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India Makes the Most of the Great-Power Bidding War

India’s neutral stance on Ukraine means Washington, Moscow, and Beijing are all courting New Delhi.

By , the newsletter writer at Foreign Policy.
Russian Foreign Minister Sergey Lavrov in India
Russian Foreign Minister Sergey Lavrov in India
Russian Foreign Minister Sergey Lavrov arrives for a meeting at Hyderabad House in New Delhi on Dec. 6, 2021. MONEY SHARMA/AFP via Getty Images

Welcome to today’s Morning Brief, where we’re looking at India’s position between the world's great powers, the latest from Ukraine, and more news worth following from around the world.

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Lavrov Visits New Delhi

Welcome to today’s Morning Brief, where we’re looking at India’s position between the world’s great powers, the latest from Ukraine, and more news worth following from around the world.

If you would like to receive Morning Brief in your inbox every weekday, please sign up here.


Lavrov Visits New Delhi

Russian Foreign Minister Sergey Lavrov begins a two-day visit to New Delhi today as he seeks to keep India close amid a Western blockade of Russia’s economy. Lavrov’s visit comes the day after he met with his Chinese counterpart Wang Yi in the Chinese city of Tunxi. Today’s trip is just the third outside the country for Lavrov since Russia launched its war in Ukraine.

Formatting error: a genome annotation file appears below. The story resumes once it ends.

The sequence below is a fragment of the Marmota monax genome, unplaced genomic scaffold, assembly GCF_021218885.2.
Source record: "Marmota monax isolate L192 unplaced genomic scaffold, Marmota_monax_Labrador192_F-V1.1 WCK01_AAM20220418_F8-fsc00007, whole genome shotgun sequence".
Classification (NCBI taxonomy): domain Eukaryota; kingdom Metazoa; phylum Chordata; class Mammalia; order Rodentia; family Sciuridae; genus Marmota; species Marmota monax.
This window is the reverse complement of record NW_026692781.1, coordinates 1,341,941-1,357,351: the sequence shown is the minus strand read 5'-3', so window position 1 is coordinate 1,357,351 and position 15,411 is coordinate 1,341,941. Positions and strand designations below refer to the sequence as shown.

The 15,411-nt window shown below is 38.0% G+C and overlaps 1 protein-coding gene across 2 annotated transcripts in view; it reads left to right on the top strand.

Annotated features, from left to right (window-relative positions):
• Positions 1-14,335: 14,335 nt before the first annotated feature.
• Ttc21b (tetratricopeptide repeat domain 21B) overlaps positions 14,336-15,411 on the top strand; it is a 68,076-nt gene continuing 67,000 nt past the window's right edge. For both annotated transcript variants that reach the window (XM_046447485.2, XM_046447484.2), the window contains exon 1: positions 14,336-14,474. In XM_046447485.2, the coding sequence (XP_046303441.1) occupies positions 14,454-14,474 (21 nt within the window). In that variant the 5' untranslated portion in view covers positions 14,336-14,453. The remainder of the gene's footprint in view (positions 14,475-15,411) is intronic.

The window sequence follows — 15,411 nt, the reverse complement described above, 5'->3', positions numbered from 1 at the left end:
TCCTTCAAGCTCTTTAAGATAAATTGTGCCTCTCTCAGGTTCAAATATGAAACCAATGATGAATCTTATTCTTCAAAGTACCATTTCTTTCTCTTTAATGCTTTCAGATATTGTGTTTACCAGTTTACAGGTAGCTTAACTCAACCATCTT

Lavrov’s visit comes amid a flurry of diplomatic courtship for New Delhi: British Foreign Secretary Liz Truss arrives the same day as Lavrov, while in the last seven days, the country has played host to representatives from Mexico, Germany, and Greece—as well as a surprise visit from China’s Wang.

India’s neutral position on Ukraine has helped undermine the Biden administration’s efforts to unite the world in condemnation of Russia’s invasion, and it means that economic sanctions have largely come from only Western countries and U.S. allies Japan and South Korea. (FP’s Colum Lynch explored why the rest of the world has largely stayed on the sidelines in an in-depth report on Wednesday).

The United States has kept up its persuasion campaign, dispatching Undersecretary of State for Political Affairs Victoria Nuland to India last week, and following up by sending Deputy National Security Advisor for International Economics Daleep Singh this week. U.S. Secretary of State Antony Blinken spoke with his Indian counterpart Subrahmanyam Jaishankar over the phone on Wednesday.